Three DUNE collaborators presented posters on the related topics of nucleon decay and atmospheric neutrinos at the ICHEP conference in Chicago last August.
Congratulations in particular go to Gabriel Santucci of Stony Brook University who was awarded a Distinguished Poster Award for his entry titled Nucleon Decay and Atmospheric Neutrino Event Reconstruction in DUNE. His was one of 20 posters that received this distinction, out of a field of about 500.
“We showed the current status of simulation and reconstruction of nucleon decay and atmospheric neutrino events in DUNE,” said Santucci. “It’s the first time we have a complete simulation (from start to end) of these types of events, and we are beginning to understand how well we can reconstruct these types of non-beam events in the DUNE far detector.”
The most significant connection between these topics, according to Santucci, is that atmospheric neutrino events are background for nucleon decay searches. Depending on the topology of each event and the neutrino energy, the two types of events may look very similar in the detector.
Focusing on atmospheric neutrinos, Luke Corwin, of the South Dakota School of Mines and Technology, presented a poster titled Studying Neutrino Oscillations with Atmospheric Neutrinos in DUNE. These neutrinos are produced when high-energy cosmic rays (mostly protons) collide with atoms in the upper atmosphere. Their energies span four orders of magnitude, and they will travel between 10 and 13,000 km between production and detection, penetrating the DUNE Far Detector from all directions.
“Atmospheric neutrino analyses in DUNE can provide valuable information about three-flavor oscillations despite the relatively modest statistics,” said Corwin. “These data provide a complementary analysis approach to beam neutrinos, and can help resolve ambiguities in beam-only analyses.”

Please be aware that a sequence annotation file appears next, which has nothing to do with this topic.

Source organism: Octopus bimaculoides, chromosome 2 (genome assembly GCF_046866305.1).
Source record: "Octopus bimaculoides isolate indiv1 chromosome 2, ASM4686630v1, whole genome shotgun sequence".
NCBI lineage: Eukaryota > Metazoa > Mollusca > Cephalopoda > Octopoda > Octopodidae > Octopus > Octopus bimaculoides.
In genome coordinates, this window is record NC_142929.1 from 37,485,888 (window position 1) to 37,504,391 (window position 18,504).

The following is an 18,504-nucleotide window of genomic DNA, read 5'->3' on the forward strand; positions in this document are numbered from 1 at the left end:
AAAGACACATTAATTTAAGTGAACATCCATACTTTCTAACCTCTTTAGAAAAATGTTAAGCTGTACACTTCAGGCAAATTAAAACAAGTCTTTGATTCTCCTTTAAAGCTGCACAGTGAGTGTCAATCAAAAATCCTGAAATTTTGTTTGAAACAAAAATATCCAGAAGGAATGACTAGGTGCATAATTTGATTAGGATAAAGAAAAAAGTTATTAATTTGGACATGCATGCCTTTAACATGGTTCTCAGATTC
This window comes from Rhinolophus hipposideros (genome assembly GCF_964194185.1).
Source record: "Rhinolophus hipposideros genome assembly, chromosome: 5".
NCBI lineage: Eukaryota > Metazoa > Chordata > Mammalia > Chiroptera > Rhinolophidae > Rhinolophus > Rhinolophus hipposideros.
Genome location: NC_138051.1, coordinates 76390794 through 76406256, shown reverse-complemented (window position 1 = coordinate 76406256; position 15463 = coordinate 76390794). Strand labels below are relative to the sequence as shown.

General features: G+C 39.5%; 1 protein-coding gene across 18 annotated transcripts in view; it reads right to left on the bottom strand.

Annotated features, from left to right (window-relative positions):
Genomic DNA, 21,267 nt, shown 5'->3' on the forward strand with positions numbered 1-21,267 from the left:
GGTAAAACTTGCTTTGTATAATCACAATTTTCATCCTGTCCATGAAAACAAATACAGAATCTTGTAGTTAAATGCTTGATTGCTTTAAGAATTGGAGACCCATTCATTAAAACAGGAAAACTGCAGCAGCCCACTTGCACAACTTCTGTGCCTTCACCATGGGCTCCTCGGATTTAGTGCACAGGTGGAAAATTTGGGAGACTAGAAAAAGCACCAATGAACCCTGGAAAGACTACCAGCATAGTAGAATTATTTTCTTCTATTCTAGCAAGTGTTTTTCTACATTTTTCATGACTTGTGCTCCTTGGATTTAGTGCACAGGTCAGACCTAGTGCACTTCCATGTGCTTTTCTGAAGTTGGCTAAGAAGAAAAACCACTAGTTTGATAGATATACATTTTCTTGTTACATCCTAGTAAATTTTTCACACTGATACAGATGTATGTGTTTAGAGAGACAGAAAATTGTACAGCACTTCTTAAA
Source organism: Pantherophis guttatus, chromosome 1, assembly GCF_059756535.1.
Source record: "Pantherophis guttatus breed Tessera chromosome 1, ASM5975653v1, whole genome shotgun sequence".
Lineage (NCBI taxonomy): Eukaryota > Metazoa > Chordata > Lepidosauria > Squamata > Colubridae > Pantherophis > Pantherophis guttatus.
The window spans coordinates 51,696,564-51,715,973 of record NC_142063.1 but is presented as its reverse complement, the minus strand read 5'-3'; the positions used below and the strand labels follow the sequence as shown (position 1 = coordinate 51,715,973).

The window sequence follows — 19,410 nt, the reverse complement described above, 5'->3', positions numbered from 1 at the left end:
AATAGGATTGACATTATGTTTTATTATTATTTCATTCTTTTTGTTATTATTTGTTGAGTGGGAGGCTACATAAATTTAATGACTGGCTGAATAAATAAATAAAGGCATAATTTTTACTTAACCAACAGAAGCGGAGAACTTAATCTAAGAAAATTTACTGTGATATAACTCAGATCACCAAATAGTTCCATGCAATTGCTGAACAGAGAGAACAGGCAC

Karl Warburton, from the University of Sheffield, presented a poster on Backgrounds to Nucleon Decay in DUNE, a topic closely related to Santucci’s. In order to perform the required detailed study of cosmogenic background for the yet-to-be-seen nucleon decay processes, an underground cosmic muon generator (MUSUN) has been incorporated into LArSoft, according to Warburton. Thus far, a sample of 4 x108 high energy muons (representing 80 years of 10-kt detector live time) has been simulated in the full far detector geometry. A total of 109 muons will eventually be simulated, representing about 2000 kt-years of statistics, he said.
Santucci had an opportunity to chat with an attendee who has worked on background studies for MicroBooNE similar to the Sheffield group’s work for DUNE.
“It is nice to know that other FNAL experiments are also looking into this,” he said. “It’s an important synergy we can use!”